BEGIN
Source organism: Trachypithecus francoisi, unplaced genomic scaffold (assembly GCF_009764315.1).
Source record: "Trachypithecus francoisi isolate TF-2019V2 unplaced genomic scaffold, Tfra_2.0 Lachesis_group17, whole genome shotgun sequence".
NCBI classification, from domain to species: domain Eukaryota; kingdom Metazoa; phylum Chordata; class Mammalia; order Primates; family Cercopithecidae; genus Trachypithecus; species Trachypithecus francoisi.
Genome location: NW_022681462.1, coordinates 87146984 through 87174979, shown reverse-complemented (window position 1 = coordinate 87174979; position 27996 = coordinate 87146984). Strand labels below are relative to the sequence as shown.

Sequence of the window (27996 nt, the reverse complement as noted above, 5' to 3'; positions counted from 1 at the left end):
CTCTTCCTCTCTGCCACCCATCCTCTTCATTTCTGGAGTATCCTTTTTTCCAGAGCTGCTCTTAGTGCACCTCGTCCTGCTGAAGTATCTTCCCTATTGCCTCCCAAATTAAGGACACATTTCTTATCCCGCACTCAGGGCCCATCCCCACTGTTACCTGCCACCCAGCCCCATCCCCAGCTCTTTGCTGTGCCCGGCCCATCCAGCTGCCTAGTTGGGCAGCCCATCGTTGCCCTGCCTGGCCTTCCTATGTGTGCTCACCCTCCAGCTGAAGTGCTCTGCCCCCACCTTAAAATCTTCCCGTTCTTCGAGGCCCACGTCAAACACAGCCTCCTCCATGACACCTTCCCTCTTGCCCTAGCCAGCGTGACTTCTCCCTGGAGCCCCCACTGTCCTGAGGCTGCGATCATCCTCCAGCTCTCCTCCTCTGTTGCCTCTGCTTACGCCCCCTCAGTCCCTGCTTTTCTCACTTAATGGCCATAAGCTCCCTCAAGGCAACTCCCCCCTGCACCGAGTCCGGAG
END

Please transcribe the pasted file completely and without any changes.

Source organism: Trachypithecus francoisi, unplaced genomic scaffold (assembly GCF_009764315.1).
Source record: "Trachypithecus francoisi isolate TF-2019V2 unplaced genomic scaffold, Tfra_2.0 Lachesis_group17, whole genome shotgun sequence".
NCBI classification, from domain to species: domain Eukaryota; kingdom Metazoa; phylum Chordata; class Mammalia; order Primates; family Cercopithecidae; genus Trachypithecus; species Trachypithecus francoisi.
Genome location: NW_022681462.1, coordinates 87146984 through 87174979, shown reverse-complemented (window position 1 = coordinate 87174979; position 27996 = coordinate 87146984). Strand labels below are relative to the sequence as shown.

Sequence of the window (27996 nt, the reverse complement as noted above, 5' to 3'; positions counted from 1 at the left end):
CTCTTCCTCTCTGCCACCCATCCTCTTCATTTCTGGAGTATCCTTTTTTCCAGAGCTGCTCTTAGTGCACCTCGTCCTGCTGAAGTATCTTCCCTATTGCCTCCCAAATTAAGGACACATTTCTTATCCCGCACTCAGGGCCCATCCCCACTGTTACCTGCCACCCAGCCCCATCCCCAGCTCTTTGCTGTGCCCGGCCCATCCAGCTGCCTAGTTGGGCAGCCCATCGTTGCCCTGCCTGGCCTTCCTATGTGTGCTCACCCTCCAGCTGAAGTGCTCTGCCCCCACCTTAAAATCTTCCCGTTCTTCGAGGCCCACGTCAAACACAGCCTCCTCCATGACACCTTCCCTCTTGCCCTAGCCAGCGTGACTTCTCCCTGGAGCCCCCACTGTCCTGAGGCTGCGATCATCCTCCAGCTCTCCTCCTCTGTTGCCTCTGCTTACGCCCCCTCAGTCCCTGCTTTTCTCACTTAATGGCCATAAGCTCCCTCAAGGCAACTCCCCCCTGCACCGAGTCCGGAG